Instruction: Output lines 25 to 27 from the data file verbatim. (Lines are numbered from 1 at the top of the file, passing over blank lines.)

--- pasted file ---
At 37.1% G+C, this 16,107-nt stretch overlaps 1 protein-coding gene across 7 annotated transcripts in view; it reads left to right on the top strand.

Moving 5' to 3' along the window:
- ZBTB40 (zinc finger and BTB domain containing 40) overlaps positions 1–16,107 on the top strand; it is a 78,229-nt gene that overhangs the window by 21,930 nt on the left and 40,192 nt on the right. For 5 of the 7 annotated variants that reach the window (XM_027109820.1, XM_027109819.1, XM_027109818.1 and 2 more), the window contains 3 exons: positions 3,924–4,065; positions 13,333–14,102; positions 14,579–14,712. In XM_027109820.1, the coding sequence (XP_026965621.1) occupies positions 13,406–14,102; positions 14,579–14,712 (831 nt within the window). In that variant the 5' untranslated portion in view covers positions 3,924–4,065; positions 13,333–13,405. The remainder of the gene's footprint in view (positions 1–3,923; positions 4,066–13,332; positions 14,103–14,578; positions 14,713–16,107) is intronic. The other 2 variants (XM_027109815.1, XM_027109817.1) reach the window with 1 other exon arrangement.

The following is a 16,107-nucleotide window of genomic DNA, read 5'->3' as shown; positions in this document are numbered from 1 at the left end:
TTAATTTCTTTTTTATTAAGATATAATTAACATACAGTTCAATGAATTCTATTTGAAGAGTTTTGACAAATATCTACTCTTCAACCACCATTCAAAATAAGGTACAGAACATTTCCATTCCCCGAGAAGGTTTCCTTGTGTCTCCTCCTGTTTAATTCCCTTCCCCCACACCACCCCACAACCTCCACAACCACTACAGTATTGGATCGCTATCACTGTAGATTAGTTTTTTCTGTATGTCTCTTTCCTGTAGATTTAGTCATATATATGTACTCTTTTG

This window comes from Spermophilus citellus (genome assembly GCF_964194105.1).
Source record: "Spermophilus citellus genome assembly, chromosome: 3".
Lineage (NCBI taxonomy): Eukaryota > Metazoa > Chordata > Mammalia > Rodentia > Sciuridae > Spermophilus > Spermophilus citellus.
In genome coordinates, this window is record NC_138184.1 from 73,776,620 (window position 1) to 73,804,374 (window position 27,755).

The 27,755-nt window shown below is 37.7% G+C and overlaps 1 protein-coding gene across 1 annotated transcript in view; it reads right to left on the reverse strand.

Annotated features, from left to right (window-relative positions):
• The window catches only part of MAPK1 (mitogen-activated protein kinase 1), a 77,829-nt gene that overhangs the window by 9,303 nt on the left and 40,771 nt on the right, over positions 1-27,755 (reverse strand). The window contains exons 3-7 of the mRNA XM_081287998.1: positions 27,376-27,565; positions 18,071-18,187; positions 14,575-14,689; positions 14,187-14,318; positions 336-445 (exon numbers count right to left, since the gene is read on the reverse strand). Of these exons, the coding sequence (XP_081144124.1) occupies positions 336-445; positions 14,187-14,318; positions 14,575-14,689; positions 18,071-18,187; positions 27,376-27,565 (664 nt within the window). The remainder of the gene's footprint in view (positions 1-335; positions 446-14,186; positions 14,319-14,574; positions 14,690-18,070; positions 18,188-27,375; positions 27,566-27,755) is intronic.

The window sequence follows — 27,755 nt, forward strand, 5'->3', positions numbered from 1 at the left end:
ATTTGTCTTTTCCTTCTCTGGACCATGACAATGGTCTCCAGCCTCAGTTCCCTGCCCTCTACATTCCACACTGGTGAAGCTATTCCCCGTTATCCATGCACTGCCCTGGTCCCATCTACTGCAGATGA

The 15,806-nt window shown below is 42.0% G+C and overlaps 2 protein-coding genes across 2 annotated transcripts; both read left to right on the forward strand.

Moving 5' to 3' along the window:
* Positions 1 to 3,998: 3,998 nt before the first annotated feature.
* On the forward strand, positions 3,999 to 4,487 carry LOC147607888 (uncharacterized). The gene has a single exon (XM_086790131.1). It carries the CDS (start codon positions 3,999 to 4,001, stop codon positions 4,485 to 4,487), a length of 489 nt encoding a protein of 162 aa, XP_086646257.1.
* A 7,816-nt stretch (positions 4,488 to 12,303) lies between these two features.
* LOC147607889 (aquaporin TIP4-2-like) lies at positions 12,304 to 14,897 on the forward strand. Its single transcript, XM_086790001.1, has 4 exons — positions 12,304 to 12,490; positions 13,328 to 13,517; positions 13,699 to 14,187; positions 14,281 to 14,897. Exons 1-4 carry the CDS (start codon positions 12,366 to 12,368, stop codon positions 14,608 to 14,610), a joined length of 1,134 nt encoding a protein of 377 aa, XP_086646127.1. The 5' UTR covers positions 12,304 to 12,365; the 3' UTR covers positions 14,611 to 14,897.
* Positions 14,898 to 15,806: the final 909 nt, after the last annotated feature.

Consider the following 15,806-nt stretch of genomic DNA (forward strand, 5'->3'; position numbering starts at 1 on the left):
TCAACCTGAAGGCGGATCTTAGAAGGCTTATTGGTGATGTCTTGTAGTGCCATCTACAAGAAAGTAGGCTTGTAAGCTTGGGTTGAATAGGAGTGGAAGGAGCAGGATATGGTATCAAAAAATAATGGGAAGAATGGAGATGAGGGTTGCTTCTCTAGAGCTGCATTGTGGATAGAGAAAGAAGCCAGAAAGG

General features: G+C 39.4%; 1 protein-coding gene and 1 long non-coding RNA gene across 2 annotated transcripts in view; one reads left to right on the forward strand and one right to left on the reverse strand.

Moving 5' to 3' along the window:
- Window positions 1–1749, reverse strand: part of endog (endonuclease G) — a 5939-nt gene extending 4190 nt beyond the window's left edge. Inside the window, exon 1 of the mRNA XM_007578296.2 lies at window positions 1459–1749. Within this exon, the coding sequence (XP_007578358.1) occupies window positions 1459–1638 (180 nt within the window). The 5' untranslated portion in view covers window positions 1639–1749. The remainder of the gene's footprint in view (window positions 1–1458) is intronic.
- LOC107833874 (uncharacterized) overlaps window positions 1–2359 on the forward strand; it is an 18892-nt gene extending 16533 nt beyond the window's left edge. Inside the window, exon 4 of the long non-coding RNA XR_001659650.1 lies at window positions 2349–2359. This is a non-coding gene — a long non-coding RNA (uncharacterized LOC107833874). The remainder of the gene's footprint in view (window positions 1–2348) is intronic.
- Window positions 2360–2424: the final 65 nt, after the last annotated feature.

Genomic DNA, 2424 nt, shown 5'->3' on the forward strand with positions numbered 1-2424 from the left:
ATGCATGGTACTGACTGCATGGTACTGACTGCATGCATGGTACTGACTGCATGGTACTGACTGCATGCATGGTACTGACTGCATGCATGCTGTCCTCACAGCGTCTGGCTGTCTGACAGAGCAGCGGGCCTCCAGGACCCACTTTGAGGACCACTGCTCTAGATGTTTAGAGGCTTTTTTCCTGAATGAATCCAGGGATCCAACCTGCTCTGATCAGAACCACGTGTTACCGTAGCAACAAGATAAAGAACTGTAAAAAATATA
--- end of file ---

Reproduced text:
Moving 5' to 3' along the window:
- Window positions 1–1749, reverse strand: part of endog (endonuclease G) — a 5939-nt gene extending 4190 nt beyond the window's left edge. Inside the window, exon 1 of the mRNA XM_007578296.2 lies at window positions 1459–1749. Within this exon, the coding sequence (XP_007578358.1) occupies window positions 1459–1638 (180 nt within the window). The 5' untranslated portion in view covers window positions 1639–1749. The remainder of the gene's footprint in view (window positions 1–1458) is intronic.
- LOC107833874 (uncharacterized) overlaps window positions 1–2359 on the forward strand; it is an 18892-nt gene extending 16533 nt beyond the window's left edge. Inside the window, exon 4 of the long non-coding RNA XR_001659650.1 lies at window positions 2349–2359. This is a non-coding gene — a long non-coding RNA (uncharacterized LOC107833874). The remainder of the gene's footprint in view (window positions 1–2348) is intronic.